Scott is back from CES and this week he wants to talk about the audio gadgets he saw. A lot of the high end audio was at the Venetian Hotel. But Scott says that audio had a much smaller presence at CES this year, and Scott thinks that audio companies are going to be going to regional shows to offer their goods, rather than spend a ton of money at CES. And it's difficult to rise above the noise at a larger convention. Smaller, regional shows offer a big fish in a small pond kind of vibe.
Scott put in his customary 28 miles of walking during CES and he saw some really cool TVs. One thing he saw was a TV with Dual Layer Modulation LEDs, which uses two LED screens to deepen color and dynamic range. The one behind is black and white only, which is used to dim each pixel separately. The contrast ratios are approaching 1 million to one! HiSense had one with 3000 nits of brightness and a black level of .0003. MicroLEDs were also huge. Samsung showed off a 75" 4K microLED that was huge.
Scott says that next week is the annual Consumer Electronics Show in Las Vegas, and he expects a ton of 8K TVs will be showcased. But they'll be extremely expensive and there's no real 8K content. So it'll be a while before it's worth investing in an 8K TV. The real improvement will be the new HDMI 2.1 standard. So any new TV should have that component architecture to it, and it will offer an increased bitrate of 48MBps. There will be improved low latency and variable frame rate as well. HMDI 2.1 will require new cables as well, but it will be fully backward compatible.
Scott just saw Spider-Man into the Spiderverse and he really enjoyed it. It's basically about an evil villain that breaks down the walls between universes and unites all the Spider-Man's to battle him.
Scott says that there are now 4K HDR projectors, and you can get them under $5,000. It sounds like a lot, but it really isn't considering where the prices were last year. Sony makes one that uses a technique called E-Shift, or 4K enhancement. The pixels 'wiggle' back and forth and can create close to 4K using 1080p imagers. It's pretty impressive. Scott says that the black levels are key to making the image really pop, and JVC is better with black levels than Sony. TheDLA-X790R is the one with great native contrast ratio and deep blacks.
This week, Scott says that Tom Cruise came out this week against "motion smoothing" in modern TVs and encourages fans to turn off frame interpolation on their TVs before watching Mission Impossible: Fallout on Blu-ray. Scott says it isn't trivial to find the feature and turn it off either. It's called something different with every manufacturer. On top of that, it's turned on by default. Motion smoothing, Vivid mode, or frame interpolation, sharpens your image, which can be helpful in watching sports or action movies.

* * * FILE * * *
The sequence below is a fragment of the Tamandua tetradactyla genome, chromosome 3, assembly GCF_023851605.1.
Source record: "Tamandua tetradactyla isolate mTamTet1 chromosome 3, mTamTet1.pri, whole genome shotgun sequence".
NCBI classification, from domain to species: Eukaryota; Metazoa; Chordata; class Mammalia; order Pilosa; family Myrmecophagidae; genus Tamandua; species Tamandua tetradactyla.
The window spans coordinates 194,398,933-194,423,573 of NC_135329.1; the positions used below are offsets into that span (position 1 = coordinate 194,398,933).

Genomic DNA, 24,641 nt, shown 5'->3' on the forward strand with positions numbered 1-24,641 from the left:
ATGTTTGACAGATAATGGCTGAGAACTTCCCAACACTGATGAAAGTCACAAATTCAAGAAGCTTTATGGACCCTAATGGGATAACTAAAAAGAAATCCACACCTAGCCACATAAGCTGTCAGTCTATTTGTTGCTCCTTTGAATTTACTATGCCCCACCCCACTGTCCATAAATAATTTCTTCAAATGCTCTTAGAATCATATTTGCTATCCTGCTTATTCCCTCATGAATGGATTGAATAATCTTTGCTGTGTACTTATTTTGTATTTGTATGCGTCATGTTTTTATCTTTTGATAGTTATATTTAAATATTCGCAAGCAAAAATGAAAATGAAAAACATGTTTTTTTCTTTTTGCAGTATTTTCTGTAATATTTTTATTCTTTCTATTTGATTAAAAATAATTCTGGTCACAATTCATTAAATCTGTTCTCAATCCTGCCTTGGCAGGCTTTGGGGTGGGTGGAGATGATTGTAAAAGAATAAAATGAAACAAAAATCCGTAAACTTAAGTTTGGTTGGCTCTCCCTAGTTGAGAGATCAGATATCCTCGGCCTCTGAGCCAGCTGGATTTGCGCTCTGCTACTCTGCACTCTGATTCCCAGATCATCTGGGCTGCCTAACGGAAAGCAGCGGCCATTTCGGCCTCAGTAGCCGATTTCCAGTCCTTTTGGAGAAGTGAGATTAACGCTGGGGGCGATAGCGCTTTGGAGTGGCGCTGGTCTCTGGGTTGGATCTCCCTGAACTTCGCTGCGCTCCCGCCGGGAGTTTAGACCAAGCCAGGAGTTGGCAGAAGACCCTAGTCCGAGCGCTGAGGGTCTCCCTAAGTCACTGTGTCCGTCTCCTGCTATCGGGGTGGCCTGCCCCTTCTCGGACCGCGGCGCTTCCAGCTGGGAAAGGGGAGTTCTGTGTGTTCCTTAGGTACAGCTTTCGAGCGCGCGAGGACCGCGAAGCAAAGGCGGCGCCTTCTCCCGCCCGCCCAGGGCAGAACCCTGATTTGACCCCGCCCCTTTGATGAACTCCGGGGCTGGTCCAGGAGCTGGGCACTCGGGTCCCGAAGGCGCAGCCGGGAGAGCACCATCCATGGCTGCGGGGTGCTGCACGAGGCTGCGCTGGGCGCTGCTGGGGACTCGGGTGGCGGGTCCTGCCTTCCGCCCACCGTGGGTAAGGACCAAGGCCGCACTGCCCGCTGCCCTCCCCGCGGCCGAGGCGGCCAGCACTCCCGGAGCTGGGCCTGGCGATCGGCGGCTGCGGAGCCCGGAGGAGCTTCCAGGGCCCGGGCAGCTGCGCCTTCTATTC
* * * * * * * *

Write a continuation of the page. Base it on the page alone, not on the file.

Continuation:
Over Black Friday weekend, shoppers used their mobile devices to buy over a billion dollars in products. Total retail sales for November is 38 billion dollars. Are TVs better to buy during the Super Bowl, rather than Black Friday? Scott says maybe. They are later in the product cycle and the deals are to clear out models for the new models. So TVs are a better bargain the week before the Super Bowl. But Black Friday deals are pretty good for TVs if you need one.
Black Friday Deals are looking very good this year:
Scott got an email from a listener who wanted to stream using an old analog receiver and speakers, and Synology NAS. Scott says that the listener discovered that using the Chromecast audio (which has an analog/digital output) was the ideal solution. It works great with a powered speaker or a pair of speakers which are powered by the AV receiver. You have to set it on AUX, but if all you have is analog, this is a great workaround.
What is the difference between OLED and QLED? Scott says that OLED is Organic Light Emitting Diodes, and is based on organic chemistry, or carbon. That's how it makes light. QLED, on the other hand, stands for Quantum Dot Light Emitting Diode, and it's just a higher end LCD TV. The light source behind the panel is using quantum dots, including LEDs to illuminate the image. They are completely different technologies. But the "QLED" term confuses people, and they may think they're getting a special OLED screen, but they aren't.